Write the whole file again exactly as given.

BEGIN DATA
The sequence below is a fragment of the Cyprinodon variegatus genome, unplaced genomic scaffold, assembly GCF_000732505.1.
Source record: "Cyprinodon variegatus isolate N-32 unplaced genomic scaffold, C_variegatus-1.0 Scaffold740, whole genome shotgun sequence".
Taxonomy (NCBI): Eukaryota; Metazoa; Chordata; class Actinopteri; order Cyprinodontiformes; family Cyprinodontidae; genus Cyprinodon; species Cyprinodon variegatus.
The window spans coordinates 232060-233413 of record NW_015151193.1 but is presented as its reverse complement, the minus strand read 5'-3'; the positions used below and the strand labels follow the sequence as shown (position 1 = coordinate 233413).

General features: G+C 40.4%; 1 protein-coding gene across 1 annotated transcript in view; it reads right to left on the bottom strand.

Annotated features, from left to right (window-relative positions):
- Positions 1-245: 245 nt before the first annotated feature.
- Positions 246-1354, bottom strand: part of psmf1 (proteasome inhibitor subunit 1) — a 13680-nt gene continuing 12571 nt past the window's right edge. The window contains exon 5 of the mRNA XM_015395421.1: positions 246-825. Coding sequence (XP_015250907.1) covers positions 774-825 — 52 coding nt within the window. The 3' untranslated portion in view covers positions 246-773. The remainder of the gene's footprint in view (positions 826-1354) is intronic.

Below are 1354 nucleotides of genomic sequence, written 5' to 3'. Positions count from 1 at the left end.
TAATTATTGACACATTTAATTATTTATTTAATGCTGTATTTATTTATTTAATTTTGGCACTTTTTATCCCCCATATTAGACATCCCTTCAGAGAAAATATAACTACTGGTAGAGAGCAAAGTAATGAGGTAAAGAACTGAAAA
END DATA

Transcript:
The sequence below is a fragment of the Cyprinodon variegatus genome, unplaced genomic scaffold, assembly GCF_000732505.1.
Source record: "Cyprinodon variegatus isolate N-32 unplaced genomic scaffold, C_variegatus-1.0 Scaffold740, whole genome shotgun sequence".
Taxonomy (NCBI): Eukaryota; Metazoa; Chordata; class Actinopteri; order Cyprinodontiformes; family Cyprinodontidae; genus Cyprinodon; species Cyprinodon variegatus.
The window spans coordinates 232060-233413 of record NW_015151193.1 but is presented as its reverse complement, the minus strand read 5'-3'; the positions used below and the strand labels follow the sequence as shown (position 1 = coordinate 233413).

General features: G+C 40.4%; 1 protein-coding gene across 1 annotated transcript in view; it reads right to left on the bottom strand.

Annotated features, from left to right (window-relative positions):
- Positions 1-245: 245 nt before the first annotated feature.
- Positions 246-1354, bottom strand: part of psmf1 (proteasome inhibitor subunit 1) — a 13680-nt gene continuing 12571 nt past the window's right edge. The window contains exon 5 of the mRNA XM_015395421.1: positions 246-825. Coding sequence (XP_015250907.1) covers positions 774-825 — 52 coding nt within the window. The 3' untranslated portion in view covers positions 246-773. The remainder of the gene's footprint in view (positions 826-1354) is intronic.

Below are 1354 nucleotides of genomic sequence, written 5' to 3'. Positions count from 1 at the left end.
TAATTATTGACACATTTAATTATTTATTTAATGCTGTATTTATTTATTTAATTTTGGCACTTTTTATCCCCCATATTAGACATCCCTTCAGAGAAAATATAACTACTGGTAGAGAGCAAAGTAATGAGGTAAAGAACTGAAAA